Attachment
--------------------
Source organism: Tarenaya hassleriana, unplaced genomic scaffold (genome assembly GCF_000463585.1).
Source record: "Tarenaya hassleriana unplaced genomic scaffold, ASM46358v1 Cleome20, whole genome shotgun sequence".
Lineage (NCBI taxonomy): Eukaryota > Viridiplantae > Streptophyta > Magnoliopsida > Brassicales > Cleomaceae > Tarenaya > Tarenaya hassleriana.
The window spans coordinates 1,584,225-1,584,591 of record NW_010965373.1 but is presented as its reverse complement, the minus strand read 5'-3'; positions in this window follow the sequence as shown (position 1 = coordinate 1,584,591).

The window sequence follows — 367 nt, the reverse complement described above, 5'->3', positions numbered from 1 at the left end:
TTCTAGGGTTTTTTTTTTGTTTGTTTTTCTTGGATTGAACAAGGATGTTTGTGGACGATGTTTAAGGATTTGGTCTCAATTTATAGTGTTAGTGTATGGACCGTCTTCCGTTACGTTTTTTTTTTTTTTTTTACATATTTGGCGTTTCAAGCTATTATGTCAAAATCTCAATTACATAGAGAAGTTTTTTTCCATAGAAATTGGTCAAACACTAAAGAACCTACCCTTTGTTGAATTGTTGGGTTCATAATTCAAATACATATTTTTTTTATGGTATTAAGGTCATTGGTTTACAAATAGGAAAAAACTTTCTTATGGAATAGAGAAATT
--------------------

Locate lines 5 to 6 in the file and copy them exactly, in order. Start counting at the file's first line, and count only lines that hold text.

The window sequence follows — 367 nt, the reverse complement described above, 5'->3', positions numbered from 1 at the left end:
TTCTAGGGTTTTTTTTTTGTTTGTTTTTCTTGGATTGAACAAGGATGTTTGTGGACGATGTTTAAGGATTTGGTCTCAATTTATAGTGTTAGTGTATGGACCGTCTTCCGTTACGTTTTTTTTTTTTTTTTTACATATTTGGCGTTTCAAGCTATTATGTCAAAATCTCAATTACATAGAGAAGTTTTTTTCCATAGAAATTGGTCAAACACTAAAGAACCTACCCTTTGTTGAATTGTTGGGTTCATAATTCAAATACATATTTTTTTTATGGTATTAAGGTCATTGGTTTACAAATAGGAAAAAACTTTCTTATGGAATAGAGAAATT